Canning Capability: This cooker should not be used as a pressure canner, but can be used when boiling water canning.
Additional Features: The pot is dishwaser safe, like the T-fal cooker above, but the lid has to be hand-washed.
Brand: Like T-fal, Calphalon has been around for a long time and has a good reputation. Their customer support is readily accessible on their website, and they offer a 10-year warranty for this cooker, excluding the gasket.
Price: $158 on Amazon.
This Fagor pressure cooker is the most high-powered option on this list. Coming in at 10 quarts and 15 psi, it is not messing around. It comes with a steamer basket that doubles as a food grater, as well as a recipe book. The pot (but not the lid) is dishwasher-safe.
Materials: It's stainless steel through-and-through. Specifically, it's 18/10 stainless steel, which is the best kind of food-grade stainless steel.
Valve Type: Spring valve.
Safety Features: Not only does this cooker have a locking lid and a visual pressure indicator, it also has a triple valve safety system, so it's ultra-safe.
Pressure Settings: This one has 2 pressure settings, Low (8 psi) and High (15 psi).
Size: This cooker is a whopping 10 quarts! That's big enough for pretty much any cooking task.
Canning Capability: Yes! And it says so right in the name. Not many pressure cookers can double as pressure canners, but this one meets all the necessary specifications.
Additional Features: Nada, zip, zilch. Just a high-powered pressure cooker that's super-safe, canning-capable, and dishwasher-friendly.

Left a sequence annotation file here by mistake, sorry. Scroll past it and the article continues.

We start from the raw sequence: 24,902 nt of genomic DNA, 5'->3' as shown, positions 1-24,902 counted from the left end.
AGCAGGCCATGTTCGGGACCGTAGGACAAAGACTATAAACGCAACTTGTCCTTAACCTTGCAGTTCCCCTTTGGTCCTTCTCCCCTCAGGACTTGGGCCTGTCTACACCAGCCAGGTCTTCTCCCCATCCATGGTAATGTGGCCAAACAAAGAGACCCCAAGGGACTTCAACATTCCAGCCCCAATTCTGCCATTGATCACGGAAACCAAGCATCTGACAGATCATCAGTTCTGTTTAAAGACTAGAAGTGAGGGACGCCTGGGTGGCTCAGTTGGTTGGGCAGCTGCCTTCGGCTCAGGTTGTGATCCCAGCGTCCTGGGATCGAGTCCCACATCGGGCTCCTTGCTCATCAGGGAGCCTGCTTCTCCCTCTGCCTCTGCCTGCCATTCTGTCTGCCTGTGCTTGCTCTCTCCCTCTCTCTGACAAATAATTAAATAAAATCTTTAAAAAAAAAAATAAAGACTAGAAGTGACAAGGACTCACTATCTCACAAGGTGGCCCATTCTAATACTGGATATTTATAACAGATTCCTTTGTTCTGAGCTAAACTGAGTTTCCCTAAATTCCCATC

Brand: Fagor originally hails from Spain and was founded in 1956. They make a lot of larger household appliances like washing machines and refrigerators in addition to smaller kitchen appliances. On this pressure cooker, they offer a 10-year warranty that excludes the gasket and other moving parts.
Price: $150 on Amazon.
Why pressure cook?
Pressure cookers use water to cook food quickly. Water is a better conductor of heat than air, and the heat that water conducts is what helps foods cook in a pressure cooker. When you use a pressure cooker, you are creating an air-tight seal over the contents inside and warming the contents of the cooker above water's boiling point to create steam. Because steam is less dense than water, but it can't escape the pressure cooker, pressure inside the cooker increases as the temperature increases. In turn, the increased pressure inside the cooker allows the boiling point of water to rise. The hotter the water inside the pressure cooker can get without turning into steam, the quicker food is able to cook and the more moisture is able to remain in the food in spite of very high temperatures. Cool, huh?